Types of Investment Risk: Government Regulation/Taxation
Published on June 18, 2013
We are in the middle of a series breaking down the various types of investment risks. You can read the introduction here. We are posting one article covering one risk each weekday until the series is complete.
Yesterday we covered Environmental, and today we are covering...
Risk #7: Government Regulation/Taxation
Description: Changes in government regulation and taxation impacts investments. If an investment depends on certain tax subsidies that are later removed, the value assigned to that particular investment may be wiped out. If a government regulation increases the expense of producing certain products, a company's profit margin might be reduced dramatically, thereby impacting the potential earnings and stock value. Since much in the way of commerce and business is built upon widely recognized legal constructs, shifts in those legal constructs can have many consequences for all types of investments (both intended and unintended).
Primarily Applies to... All investments are potentially subject to this risk.
Real World Examples: One of the most famous government changes that had a major impact on the investment world was the Tax Reform Act of 1986, which dramatically affected the tax treatment of limited partnerships that were formed primarily for the purpose of tax shelter and write-offs. Many of the partnerships that had been formed for their tax advantages rather than their inherent profitability became essentially worthless after this law passed.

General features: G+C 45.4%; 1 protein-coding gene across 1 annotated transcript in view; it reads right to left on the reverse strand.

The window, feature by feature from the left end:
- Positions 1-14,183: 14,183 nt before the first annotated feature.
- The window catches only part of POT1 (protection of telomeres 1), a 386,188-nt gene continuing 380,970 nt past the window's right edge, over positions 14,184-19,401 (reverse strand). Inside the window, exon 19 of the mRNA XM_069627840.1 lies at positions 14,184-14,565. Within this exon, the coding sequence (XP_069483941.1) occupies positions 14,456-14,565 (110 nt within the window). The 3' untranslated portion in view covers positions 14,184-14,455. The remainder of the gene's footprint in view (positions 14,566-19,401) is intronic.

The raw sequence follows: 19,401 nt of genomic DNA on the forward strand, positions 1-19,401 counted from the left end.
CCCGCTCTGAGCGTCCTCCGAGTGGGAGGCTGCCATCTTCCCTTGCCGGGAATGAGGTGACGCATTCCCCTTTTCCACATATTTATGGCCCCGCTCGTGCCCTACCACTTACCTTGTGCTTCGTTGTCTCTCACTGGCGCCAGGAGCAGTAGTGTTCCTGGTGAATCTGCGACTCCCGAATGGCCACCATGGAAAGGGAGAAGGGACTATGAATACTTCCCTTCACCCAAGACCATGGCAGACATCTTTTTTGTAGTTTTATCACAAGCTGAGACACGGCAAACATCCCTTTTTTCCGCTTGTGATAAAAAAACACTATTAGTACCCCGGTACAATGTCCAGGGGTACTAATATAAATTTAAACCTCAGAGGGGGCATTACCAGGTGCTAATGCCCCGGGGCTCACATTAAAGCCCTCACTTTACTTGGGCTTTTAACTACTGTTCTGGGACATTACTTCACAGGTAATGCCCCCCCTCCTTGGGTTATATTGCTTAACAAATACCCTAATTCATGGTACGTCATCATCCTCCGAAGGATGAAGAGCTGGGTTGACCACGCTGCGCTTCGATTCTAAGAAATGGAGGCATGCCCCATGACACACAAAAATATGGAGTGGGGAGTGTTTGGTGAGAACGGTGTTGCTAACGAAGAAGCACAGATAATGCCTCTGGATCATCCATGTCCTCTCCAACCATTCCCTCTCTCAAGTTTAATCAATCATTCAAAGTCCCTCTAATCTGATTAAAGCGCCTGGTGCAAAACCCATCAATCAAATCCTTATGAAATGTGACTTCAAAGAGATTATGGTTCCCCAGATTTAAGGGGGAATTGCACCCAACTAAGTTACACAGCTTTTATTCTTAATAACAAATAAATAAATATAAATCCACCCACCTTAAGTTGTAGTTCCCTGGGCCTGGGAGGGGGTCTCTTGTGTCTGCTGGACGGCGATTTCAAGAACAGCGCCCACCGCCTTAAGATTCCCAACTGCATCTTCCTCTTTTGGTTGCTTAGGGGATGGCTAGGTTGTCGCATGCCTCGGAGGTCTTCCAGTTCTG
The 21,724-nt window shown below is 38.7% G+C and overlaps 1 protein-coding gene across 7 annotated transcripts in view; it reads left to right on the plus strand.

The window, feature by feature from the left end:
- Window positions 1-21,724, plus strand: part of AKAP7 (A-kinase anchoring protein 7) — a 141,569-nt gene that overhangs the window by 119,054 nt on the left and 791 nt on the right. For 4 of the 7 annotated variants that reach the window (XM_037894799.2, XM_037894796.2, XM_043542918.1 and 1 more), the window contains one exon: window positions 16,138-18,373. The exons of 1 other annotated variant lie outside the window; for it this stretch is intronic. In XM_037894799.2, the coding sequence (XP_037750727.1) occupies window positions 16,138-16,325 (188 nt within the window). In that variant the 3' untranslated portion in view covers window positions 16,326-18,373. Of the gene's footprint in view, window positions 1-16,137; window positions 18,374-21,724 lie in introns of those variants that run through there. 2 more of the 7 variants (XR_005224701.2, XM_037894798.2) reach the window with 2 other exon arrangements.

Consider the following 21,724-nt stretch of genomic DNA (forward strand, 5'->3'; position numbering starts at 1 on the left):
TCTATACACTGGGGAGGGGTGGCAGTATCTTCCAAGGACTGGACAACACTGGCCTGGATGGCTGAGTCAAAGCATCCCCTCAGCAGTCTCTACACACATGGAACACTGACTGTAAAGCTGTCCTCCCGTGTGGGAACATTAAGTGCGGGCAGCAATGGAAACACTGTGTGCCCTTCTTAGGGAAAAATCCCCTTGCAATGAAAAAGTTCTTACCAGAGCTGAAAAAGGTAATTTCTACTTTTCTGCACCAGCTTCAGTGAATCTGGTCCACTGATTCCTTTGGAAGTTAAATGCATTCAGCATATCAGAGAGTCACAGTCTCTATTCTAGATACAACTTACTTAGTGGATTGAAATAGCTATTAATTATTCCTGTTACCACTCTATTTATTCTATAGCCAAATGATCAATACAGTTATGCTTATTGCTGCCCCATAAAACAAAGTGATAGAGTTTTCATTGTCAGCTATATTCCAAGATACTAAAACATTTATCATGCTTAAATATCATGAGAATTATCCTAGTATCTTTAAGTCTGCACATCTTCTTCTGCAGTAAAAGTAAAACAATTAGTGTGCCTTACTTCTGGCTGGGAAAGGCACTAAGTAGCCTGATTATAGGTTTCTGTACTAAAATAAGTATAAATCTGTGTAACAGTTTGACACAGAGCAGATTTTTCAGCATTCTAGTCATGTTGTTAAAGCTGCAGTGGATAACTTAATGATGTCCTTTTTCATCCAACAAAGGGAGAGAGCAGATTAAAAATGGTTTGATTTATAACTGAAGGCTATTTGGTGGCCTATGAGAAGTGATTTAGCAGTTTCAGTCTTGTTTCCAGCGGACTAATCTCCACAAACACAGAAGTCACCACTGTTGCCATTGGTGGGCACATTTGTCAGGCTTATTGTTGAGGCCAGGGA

Extreme Avoidance Measures: Start your own country. Other than that, sorry--nothing you can do here to entirely avoid this risk. Cyprus just had a portion of their savings disappear overnight based on the European Union's demand and just about every country on the face of the planet is in a race to devalue their currency (aka make the money you have saved worth less) so that they can afford their debts.
Potential Mitigations: Invest in assets that have long-established tax and legal precedent and that are deeply ingrained in the inter-workings of the economy. Avoid less established tax benefits that risk being taken away when budgets are squeezed. Generally, attempt to invest in the same general areas in which congress has personally invested as they are less likely to pass laws that will materially impact their own portfolios.
Stay tuned, tomorrow's highlighted risk is: Macroeconomic Risk.